Making Korean Ceramics

When is the last time you saw something creative and beautiful that you just had to share? Last week, I was privileged to visit the California College of Arts to join a ceramics class presenting their final works of the semester. This class consists of students in their first and second years and introduces to them historical ceramic works of art led by their instructor, Erik Scollon. And guess what was chosen as the subject this time around? Korean ceramics! The artworks covered celadon, buncheong, and blue-and-white porcelain—the history of Korean ceramics in one room. I felt like I was entering a gallery space in a museum. From far away, the works these students created looked just like our museum’s collection. Can you recognize any?

California-College-of-Arts--class-work

It was amazing to see one artwork transform into different pieces of art, showing off these students’ skills and creativity. One work they chose was the Asian Art Museum’s vase decorated with peonies and butterflies. Funny enough, the students used our online collection to view photos but we do not provide an image of the reverse side, meaning they could not see the butterfly! Each student created their own butterfly to decorate the vase. Look at how diverse the results were.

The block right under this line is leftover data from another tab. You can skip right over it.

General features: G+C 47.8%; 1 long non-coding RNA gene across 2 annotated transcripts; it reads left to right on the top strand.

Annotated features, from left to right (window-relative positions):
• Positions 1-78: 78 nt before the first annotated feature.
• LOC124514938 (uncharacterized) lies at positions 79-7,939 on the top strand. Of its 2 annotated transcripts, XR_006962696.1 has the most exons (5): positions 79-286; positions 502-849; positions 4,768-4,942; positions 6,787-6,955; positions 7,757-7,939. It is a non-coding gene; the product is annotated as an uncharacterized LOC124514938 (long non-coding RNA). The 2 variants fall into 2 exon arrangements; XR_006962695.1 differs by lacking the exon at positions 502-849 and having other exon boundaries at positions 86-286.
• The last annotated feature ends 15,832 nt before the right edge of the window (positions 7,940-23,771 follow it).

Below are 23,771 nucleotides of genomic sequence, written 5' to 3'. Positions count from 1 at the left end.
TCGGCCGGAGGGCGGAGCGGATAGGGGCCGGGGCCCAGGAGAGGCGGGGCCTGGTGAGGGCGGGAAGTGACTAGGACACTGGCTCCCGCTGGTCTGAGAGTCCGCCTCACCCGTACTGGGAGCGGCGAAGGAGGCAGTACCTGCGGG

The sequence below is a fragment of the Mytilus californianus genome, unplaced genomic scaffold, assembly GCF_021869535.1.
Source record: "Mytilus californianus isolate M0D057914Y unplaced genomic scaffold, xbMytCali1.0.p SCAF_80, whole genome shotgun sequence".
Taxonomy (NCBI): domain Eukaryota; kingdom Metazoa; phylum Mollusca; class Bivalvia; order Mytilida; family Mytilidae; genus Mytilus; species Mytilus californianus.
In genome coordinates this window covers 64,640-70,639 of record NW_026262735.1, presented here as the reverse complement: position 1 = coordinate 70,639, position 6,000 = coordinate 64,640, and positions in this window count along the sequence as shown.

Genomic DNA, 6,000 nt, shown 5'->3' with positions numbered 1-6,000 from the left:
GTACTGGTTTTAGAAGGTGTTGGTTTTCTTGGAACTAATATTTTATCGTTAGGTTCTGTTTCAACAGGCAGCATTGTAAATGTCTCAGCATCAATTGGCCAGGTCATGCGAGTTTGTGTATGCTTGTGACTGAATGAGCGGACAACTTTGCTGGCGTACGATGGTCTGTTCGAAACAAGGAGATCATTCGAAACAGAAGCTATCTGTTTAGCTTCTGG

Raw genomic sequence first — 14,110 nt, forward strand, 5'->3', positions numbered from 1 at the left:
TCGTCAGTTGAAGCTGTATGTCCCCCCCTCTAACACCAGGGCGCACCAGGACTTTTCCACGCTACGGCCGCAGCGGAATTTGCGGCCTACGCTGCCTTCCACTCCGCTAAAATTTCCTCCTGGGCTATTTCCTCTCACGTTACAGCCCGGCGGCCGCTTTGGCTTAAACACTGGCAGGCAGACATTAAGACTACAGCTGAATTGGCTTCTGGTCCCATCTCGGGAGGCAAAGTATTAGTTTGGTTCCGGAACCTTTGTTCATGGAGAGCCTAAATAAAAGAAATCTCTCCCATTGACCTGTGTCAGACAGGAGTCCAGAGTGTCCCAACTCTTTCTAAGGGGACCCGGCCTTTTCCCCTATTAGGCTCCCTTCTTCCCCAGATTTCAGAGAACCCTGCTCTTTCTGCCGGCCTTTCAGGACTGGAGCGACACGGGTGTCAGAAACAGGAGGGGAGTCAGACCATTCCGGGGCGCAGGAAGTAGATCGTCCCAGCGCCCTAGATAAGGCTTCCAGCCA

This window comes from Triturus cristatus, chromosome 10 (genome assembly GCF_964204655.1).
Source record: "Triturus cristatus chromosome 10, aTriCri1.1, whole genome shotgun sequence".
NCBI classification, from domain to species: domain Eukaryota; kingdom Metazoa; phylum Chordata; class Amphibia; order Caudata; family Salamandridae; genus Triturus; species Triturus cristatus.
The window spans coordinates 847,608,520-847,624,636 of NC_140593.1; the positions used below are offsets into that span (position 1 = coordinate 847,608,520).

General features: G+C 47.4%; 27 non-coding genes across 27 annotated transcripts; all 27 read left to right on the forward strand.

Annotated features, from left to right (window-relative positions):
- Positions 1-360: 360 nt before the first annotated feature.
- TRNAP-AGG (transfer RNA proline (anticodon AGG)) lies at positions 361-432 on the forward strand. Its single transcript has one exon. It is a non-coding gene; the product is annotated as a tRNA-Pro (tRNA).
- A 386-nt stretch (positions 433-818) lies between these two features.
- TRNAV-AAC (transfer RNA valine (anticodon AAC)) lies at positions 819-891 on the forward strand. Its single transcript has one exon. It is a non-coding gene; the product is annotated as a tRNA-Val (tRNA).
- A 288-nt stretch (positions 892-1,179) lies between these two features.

Korean-Ceramics-Blue-white-vessels

This class really inspired me to learn beyond my art historical background. The students demonstrated for us how two artworks in our collection would have been thrown on the wheel. One artwork would have its foot trimmed out, while the other would be thrown separately and then attached through slipping and scoring.

Making-Korean-ceramics---detailing

Making-Korean-ceramics---shaping

Many visitors to our museum ask the question, “How was this made?” I’ll admit, many times I don’t know the answer. These students answered many of the questions I had and have heard over the years. What causes the beautiful crackling on the celadon glaze? The answer: Reduction. It occurs when the glaze and clay dry at different rates, the clay drying faster than the glaze. Did you know that cobalt blue is actually a pink powder?

Korean-ceramics---Detailed-vase

Cobalt-Carbonate

I’d like to share with you some of their works in detail.


Amazing, right? This class is an inspiration for our museum to work harder to display beautiful artworks that can then be interpreted by people today. This hands-on experience was a true privilege and I can’t wait to see what the next semester brings! Thank you to Erik and his wonderful students!

Erik-Scollon-class

Leave a Reply